Thoughts on Free Spirit’s First Remote Internship, or the Nicest Exposé You’ve Ever Read

By Natalia N.

Thoughts on Free Spirit’s First Remote Internship

Free Spirit has an active internship program. We invited our summer publishing intern, Natalia N., to write a post reflecting on her experience at Free Spirit.

This year certainly has been . . . something, to say the least. It’s an interesting time in American history, with COVID, civil unrest, the upcoming presidential election, and other items of note. (Anyone have fire tornado for Apocalypse Bingo? Anyone? Bueller?)

But this was all far from my mind when I applied for internships a lifetime ago in February. I’m not yet sure what I hope to do after graduation, but I know that I’ve always liked reading and writing, so publishing seemed like a natural fit. I wasn’t expecting much. Everyone knows publishing is a notoriously hard industry to break into because most people love their jobs so much that they never leave. On top of that, I’m technically a business major, a far cry from the usual English majors I was sure were queuing up for a chance to work at Free Spirit.

Then the pandemic hit America and everything changed. Classes moved online, everyone was isolating themselves at home, and basically all the internships I’d applied for were canceled. It seemed like the only thing I’d be doing this summer was staying home and puzzling over accounting homework.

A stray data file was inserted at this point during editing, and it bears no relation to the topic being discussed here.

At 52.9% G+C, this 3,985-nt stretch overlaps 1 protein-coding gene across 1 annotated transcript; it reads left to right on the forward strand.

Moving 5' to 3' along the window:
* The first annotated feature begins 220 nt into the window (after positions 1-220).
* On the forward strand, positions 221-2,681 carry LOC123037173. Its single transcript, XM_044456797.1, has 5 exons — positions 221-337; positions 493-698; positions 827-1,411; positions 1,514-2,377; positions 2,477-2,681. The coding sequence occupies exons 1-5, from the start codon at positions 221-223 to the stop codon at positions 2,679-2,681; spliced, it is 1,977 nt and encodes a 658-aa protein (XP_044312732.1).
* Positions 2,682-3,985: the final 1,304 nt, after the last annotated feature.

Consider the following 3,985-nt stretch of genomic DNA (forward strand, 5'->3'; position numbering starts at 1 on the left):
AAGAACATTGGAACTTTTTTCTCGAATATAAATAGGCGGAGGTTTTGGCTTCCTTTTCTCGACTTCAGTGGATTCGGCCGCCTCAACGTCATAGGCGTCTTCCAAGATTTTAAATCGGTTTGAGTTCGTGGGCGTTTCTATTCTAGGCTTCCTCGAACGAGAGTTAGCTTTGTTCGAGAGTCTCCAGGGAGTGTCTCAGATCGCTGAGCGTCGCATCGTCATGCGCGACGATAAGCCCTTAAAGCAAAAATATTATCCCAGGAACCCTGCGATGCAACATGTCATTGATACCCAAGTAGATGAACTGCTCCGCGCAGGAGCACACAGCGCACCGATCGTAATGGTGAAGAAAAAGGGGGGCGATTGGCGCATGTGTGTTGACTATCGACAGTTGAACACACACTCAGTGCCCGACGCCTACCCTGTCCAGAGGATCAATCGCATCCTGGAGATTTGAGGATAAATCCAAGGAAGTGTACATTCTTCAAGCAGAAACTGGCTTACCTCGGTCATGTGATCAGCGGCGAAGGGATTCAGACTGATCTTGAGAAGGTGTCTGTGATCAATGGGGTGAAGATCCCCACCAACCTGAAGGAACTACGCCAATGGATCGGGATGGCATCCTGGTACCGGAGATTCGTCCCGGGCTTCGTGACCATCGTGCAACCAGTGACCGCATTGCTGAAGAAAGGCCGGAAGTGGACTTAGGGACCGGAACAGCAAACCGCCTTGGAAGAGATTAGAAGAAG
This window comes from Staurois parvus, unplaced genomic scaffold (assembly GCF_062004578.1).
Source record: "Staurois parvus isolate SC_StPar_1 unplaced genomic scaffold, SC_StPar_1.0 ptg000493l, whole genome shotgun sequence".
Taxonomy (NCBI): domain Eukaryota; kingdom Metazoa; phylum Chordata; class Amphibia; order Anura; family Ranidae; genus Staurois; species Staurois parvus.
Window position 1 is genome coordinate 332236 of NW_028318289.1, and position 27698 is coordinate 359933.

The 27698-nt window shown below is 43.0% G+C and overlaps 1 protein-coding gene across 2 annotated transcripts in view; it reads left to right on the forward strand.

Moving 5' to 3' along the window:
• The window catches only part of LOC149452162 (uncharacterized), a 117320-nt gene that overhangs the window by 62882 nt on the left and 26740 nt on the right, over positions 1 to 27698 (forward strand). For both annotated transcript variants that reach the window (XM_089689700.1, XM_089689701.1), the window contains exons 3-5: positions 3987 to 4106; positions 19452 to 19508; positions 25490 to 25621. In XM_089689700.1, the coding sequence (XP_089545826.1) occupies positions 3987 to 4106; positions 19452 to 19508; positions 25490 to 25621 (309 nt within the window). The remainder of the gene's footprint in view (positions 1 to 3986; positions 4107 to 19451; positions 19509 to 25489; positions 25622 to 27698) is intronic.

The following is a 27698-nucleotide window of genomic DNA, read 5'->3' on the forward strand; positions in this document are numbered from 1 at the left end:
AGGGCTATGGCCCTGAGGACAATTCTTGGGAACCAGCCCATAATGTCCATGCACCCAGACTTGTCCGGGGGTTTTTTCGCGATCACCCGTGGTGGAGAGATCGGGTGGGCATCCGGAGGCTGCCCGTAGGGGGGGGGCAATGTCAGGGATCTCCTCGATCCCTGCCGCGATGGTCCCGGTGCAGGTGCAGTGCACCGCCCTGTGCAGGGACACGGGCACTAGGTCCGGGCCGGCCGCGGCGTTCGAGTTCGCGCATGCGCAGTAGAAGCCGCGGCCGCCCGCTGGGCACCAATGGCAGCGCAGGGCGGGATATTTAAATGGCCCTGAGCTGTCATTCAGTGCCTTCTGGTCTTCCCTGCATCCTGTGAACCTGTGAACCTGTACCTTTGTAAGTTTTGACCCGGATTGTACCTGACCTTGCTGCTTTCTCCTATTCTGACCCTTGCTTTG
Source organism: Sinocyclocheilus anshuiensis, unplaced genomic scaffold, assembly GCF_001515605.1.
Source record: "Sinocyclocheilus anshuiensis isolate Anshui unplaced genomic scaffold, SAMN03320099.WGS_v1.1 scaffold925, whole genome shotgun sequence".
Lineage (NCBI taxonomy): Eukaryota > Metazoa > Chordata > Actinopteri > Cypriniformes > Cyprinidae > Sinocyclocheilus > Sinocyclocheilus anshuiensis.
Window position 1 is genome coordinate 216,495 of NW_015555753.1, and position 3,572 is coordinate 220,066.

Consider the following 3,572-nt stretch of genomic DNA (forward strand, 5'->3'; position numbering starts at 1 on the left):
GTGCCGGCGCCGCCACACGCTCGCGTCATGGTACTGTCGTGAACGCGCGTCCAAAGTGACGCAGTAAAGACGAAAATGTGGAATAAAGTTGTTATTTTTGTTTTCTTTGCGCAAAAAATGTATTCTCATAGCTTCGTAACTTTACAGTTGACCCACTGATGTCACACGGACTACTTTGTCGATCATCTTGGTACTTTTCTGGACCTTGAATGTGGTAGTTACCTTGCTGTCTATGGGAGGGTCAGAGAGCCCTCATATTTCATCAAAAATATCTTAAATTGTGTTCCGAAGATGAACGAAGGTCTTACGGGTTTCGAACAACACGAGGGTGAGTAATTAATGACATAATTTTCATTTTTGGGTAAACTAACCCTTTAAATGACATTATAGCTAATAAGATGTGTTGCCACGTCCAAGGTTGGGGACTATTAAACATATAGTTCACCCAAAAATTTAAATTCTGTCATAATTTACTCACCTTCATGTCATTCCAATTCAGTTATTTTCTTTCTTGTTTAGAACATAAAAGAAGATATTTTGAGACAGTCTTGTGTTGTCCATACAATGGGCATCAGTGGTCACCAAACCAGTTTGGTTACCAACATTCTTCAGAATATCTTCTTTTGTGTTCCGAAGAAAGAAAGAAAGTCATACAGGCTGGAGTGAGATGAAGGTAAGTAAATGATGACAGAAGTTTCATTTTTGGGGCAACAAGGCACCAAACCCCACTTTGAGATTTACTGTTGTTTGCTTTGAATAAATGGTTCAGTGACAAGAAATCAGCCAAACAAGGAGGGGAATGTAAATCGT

Life goes on. I could always try again next year.

But just as I was ready to give up hope, I got an email from Free Spirit asking if I’d still be interested in a remote internship. After an interview, they offered me the position, and I jumped at the chance. Globally, things might not have been great, but my personal life? I couldn’t believe things were going my way.

This was my first internship, so I wasn’t sure what to expect. I’d only ever seen interns depicted onscreen as harried assistants who ran around getting everyone’s coffee order and filing documents late into the night. Obviously, that wouldn’t be happening with a remote internship, so I was pretty much flying blind when it came to expectations.

Office Culture

I don’t remember much about the first few weeks other than that I had no idea what was going on, but I was swept up into the way of things immediately. Everyone was incredibly welcoming, which I was surprised by. I thought that people would just pile on menial tasks they didn’t want to deal with, but the staff genuinely wanted to talk to me and know what I thought. I figured I’d just sit quietly in meetings and take notes, but they made it very clear I was always welcome to chime in. That’s just the type of place Free Spirit is. People always made time for me, even though I was only an intern (even the president, Judy, sat down to talk with me one-on-one).

This internship is less an internship and more a learning experience. Everyone really wanted this experience to be what I wanted to make of it instead of a collection of mundane tasks. A big advantage of being at Free Spirit instead of another publisher is how small it is. There’s a lot of interdepartmental cooperation that happens in order to take a book from an idea to a physical copy, and being an intern here meant that I got to experience a lot of that firsthand.